Rembrandt had a studio with fantastic quality daylight; the window light was soft and he used reflector sheets to bounce light back where he wanted it. In other words he used soft controlled light which is what the studio softboxes of today http://www.rembrandthuis.nl/cms_pages/index_main.html
Exercise: The Night Watch
The painted portrait had to show the viewer what was important either to the sitter or the creator. This was done in some cases by pose, in some by costume or uniform or significant items with inherent meaning, or simply by position – being higher up than others or at the optimum positional point of the image. Look carefully at Rembrandt’s famous painting The Night Watch, commissioned by Frans Banning Cocq, the figure in the centre foreground.
Before you follow the link below, make some notes in your learning log about how the artist uses the elements listed above (background, pose, clothes, props, light). What effect does
he create? What does the portrait say about Banning Cocq?
Look particularly at the use of light and dark in this huge portrait. How might you create similar effects photographically?
Now follow the link: https://www.youtube.com/watch?v=N9jj74aOr_Q
Yuji Hiratsuka sees Japan as a land of contrasts. On the surface it looks rather westernized with McDonald and Coca Cola. But underneath the facade traditional Japanese culture and values remained unchanged. His graphic work is a witty and original synthesis of old Japanese ukiyo-e tradition and modern Western elements.
Japanese gardens are cultivated high atop thirty story Western skyscrapers, or people dine on McDonald’s hamburgers while watching Sumo wrestling. In my work I explore this chaotic coexistence.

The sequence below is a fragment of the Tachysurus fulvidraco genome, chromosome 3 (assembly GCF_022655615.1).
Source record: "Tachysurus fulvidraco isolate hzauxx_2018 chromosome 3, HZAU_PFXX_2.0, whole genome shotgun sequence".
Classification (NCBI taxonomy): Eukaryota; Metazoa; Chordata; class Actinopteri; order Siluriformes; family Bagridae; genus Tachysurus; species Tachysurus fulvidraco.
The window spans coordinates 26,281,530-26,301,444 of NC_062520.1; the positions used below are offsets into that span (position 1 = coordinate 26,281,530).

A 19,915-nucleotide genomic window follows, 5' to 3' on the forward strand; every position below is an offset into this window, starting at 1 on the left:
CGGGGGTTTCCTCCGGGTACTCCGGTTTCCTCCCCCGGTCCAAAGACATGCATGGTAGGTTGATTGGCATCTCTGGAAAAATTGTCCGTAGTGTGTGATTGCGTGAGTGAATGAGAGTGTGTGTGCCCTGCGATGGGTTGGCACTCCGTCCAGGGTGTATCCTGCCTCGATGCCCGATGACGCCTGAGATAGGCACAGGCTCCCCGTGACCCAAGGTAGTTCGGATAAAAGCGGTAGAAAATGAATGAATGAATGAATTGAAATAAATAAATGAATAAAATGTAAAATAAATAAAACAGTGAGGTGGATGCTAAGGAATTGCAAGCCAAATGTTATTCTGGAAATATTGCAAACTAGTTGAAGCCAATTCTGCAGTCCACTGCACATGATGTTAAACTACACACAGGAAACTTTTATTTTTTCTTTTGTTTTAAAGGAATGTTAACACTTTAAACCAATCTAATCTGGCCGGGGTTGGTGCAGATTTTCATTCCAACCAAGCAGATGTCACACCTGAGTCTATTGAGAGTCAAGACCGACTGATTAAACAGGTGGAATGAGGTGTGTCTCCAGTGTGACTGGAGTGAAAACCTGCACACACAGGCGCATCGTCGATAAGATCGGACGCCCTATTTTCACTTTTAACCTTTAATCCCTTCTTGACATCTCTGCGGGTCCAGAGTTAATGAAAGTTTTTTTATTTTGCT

“There are many and varied points of view in modern Japan. Some survive from historic periods of significant aesthetic and philosophical development. Two periods in particular contribute to what is known as traditional Japanese art.”
“During the first, in the middle of the 16th century, the Shogun lords closed Japan to all foreign interactions and evolved an art independent of Chinese models. The most important influence was the simplicity born in the spirit of the Zen sect. Art based on Zen was an art of suggestion rather than expression; it emphasized the importance of empty spaces and simple forms.”
“The second period is the Edo era of the 17th century in which the Ukiyo-e school developed a popular art form, largely prints and reproductions, inexpensively designed for common people. Ukiyo-e art was decorative and brightly colored and often featured poster-like caricatures of national personalities (Yakusha-e).”
“In my work I draw from the ancient and the contemporary to express the mismatched combinations and hodgepodge which is Japanese daily life. The Zen aspect can be seen in my portraits. In this case, I always leave the face blank or flat and profile very simple.”
“I do not draw eyes or noses on my portraits. The human face is always changing; the face at work is different from the face that enjoys the love. Aging changes the faces also. I want my prints to express this change. The portraits are left ambiguous so that the viewer can add his/her interpretation. This is the aspect of suggestion rather than expression. Also, I am interested in the humorous and colorful aspects of Ukiyo-e poster art.”
“In my portraits I want to incorporate an element of wit through exaggeration and distortion. For emphasis, I fill in small areas with bright, whimsical colors. To express contemporary influences I use the figure dressed in Western style. My primary source of subject matter is photographs, frequently black and white, which I tear from books, magazines and newspapers. These materials are kept in my studio or in my bag, and whenever I am ready to begin a drawing for the print, I rummage through the wrinkled images.”
“There are small transitions in my work from time to time, and my interest is always based on unpredictable texture that is printed from the etched surface of the copper plate. My prints explore the complex relationship of paper, ink and etched plates to describe my thought, as well as the relationship which occurs between figures and space to express other human experiences. Always I try to investigate the maximum potential available to me as a printmaker.”